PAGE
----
Antarctica Marathon 2014: Marathon Tours and OneOcean Cruise

Antarctica Marathon 2014: Marathon Tours and OneOcean Cruise

This is a post about how the OneOcean cruise was set up by Marathon Tours for the marathon.


Marathon Tours and One Ocean

OneOcean Expedition is a company that has two ships that does Antarctic and Artic cruises. The ships go from Antarctic to Artic circles during the spring/fall time. During this three month cruise, researchers come aboard to use the ship while in transit north or south. Here is their website:

Marathon tours contracts a company to take us to Antarctica. Marathon tours can dictate the number of crew and then negotiate how many guests can be aboard the ship, limited by the maximum capacity of the ship due to life raft, living space, and so forth.

On this trip, Marathon Tours requested to have a bare minimum crew (ship captains, deck hands, kitchen staff, cleaning crew, other support crew) and staff (OneOcean tour guides, trip leader, kayak guides, wildlife biologists). Because of the minimum crew and staff, some of the OneOcean staff had to do double duty to help tend to the bar, serve and pick up plates during meal service and at the bar, etc. This allows Marathon Tours to bring more passengers aboard. However, due to IOATA regulations, we are not allowed to have more than 100 people on shore per ship at Antarctica at a time. Having 16 people kayak during every excursion makes this limit easier to hit as the number of passengers was 109 for our ship. I am not sure if the limit includes support staff that operates the boats and also act as guides on shore. For race day, some spectators were not allowed on shore until some of the runners came back. Being that many of us where out there for 6 hours, it was better that the spectators watched from afar the first few hours and then stand in the cold on the last lap.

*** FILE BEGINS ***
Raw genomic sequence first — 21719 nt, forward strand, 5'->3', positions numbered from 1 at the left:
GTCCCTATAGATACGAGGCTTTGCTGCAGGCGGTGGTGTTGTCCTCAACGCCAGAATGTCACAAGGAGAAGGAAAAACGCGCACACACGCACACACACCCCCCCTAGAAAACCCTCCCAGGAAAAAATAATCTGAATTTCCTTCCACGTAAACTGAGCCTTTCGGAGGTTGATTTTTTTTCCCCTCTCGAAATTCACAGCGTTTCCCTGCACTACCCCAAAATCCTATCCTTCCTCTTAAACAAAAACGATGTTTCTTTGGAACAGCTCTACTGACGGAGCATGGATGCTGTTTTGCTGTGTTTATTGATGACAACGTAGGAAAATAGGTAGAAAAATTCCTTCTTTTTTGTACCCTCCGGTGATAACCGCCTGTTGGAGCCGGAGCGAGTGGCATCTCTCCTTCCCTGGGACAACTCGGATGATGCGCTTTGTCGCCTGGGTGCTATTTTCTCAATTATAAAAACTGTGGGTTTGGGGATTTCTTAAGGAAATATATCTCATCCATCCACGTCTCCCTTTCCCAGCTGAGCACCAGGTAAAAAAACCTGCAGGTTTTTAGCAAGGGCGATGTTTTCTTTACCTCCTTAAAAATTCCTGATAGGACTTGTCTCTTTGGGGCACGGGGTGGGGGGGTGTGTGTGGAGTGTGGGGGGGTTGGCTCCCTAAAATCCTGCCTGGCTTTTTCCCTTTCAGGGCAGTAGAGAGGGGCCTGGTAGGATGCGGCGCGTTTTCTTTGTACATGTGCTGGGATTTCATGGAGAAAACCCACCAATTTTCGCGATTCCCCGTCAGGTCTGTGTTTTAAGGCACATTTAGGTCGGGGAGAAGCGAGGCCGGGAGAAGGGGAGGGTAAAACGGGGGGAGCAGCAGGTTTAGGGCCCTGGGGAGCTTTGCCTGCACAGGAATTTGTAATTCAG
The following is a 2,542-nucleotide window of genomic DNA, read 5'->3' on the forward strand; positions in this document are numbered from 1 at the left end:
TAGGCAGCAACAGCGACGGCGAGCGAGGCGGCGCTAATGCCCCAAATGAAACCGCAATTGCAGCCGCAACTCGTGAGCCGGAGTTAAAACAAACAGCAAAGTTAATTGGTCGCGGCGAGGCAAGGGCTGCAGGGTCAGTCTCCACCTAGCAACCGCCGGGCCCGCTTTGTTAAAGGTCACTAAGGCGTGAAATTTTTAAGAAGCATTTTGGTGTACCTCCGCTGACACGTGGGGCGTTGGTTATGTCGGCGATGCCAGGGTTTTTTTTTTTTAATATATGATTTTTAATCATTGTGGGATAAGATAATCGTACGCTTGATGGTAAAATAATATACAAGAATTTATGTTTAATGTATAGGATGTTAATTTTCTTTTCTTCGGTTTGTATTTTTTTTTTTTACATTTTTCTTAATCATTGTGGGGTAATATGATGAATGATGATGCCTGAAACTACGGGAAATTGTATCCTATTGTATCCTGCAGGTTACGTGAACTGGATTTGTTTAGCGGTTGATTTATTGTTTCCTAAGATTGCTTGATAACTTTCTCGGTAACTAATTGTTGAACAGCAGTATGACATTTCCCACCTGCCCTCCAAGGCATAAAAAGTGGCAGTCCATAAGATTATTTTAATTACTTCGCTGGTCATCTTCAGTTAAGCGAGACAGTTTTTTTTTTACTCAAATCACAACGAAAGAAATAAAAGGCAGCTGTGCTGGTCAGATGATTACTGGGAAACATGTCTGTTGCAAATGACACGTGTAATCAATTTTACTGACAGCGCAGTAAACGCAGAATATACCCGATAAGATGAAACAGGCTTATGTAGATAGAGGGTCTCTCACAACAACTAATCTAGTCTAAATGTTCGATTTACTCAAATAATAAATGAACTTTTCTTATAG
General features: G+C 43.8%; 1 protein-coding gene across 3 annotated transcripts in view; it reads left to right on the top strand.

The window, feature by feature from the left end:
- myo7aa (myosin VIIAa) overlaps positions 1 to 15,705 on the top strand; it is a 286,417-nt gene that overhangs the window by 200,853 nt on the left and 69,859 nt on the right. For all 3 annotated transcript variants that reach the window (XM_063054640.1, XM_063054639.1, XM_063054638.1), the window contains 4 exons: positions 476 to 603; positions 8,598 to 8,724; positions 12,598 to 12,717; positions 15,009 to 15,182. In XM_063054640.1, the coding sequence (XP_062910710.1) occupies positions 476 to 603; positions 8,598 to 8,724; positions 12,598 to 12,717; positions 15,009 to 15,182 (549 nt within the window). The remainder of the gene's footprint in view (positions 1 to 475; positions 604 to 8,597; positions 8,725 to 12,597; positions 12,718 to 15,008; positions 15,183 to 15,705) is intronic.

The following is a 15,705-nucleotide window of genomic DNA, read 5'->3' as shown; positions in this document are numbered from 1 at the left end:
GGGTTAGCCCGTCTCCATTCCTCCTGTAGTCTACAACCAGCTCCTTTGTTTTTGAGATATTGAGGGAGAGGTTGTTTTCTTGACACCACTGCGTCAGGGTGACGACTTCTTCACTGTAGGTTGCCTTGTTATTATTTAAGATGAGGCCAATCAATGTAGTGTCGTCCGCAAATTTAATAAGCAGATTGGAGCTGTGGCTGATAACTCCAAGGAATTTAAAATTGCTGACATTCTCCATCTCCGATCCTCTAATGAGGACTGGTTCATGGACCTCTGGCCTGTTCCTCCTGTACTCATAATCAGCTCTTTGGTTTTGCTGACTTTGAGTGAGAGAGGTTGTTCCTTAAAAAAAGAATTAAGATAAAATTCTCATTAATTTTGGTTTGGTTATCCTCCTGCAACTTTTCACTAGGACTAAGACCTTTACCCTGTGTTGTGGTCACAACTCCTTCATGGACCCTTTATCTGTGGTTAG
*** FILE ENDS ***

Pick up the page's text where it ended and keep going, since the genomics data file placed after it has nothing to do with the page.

As far as I know, they have been using OneOcean as their cruise company for a few years as many people on the staff on our ship has worked the marathon for 3-5 past years.

On this particular trip, there were two ships coming down to Antarctica, one day apart. Each ship had their own race day which complicated some of the race logistics. The main team was on the first boat and setup the course. The next day ship 1 ran the race and then ship 2 ran the race on the following day. The Marathon Tour staff was on that island for three days. They stayed on ship 1 before race day 1 and they came aboard ship 2 after race day 1 so they can stay in the bay for race day 2. Ship 1 set sail for their next destination that night.

The Marathon Tour staff stayed on ship 2 and set sail towards ship 1. We met the following day and the plan was to have a BBQ. Weather did not cooperate with rain and snow so we had a quick award ceremony on ship 1. People from Ship 2 had to take Zodiacs to ship 1 for the award ceremony.

Thom had noted that Ship 2 was a bit nicer than Ship 1 so they made sure the award ceremony was on ship 1.

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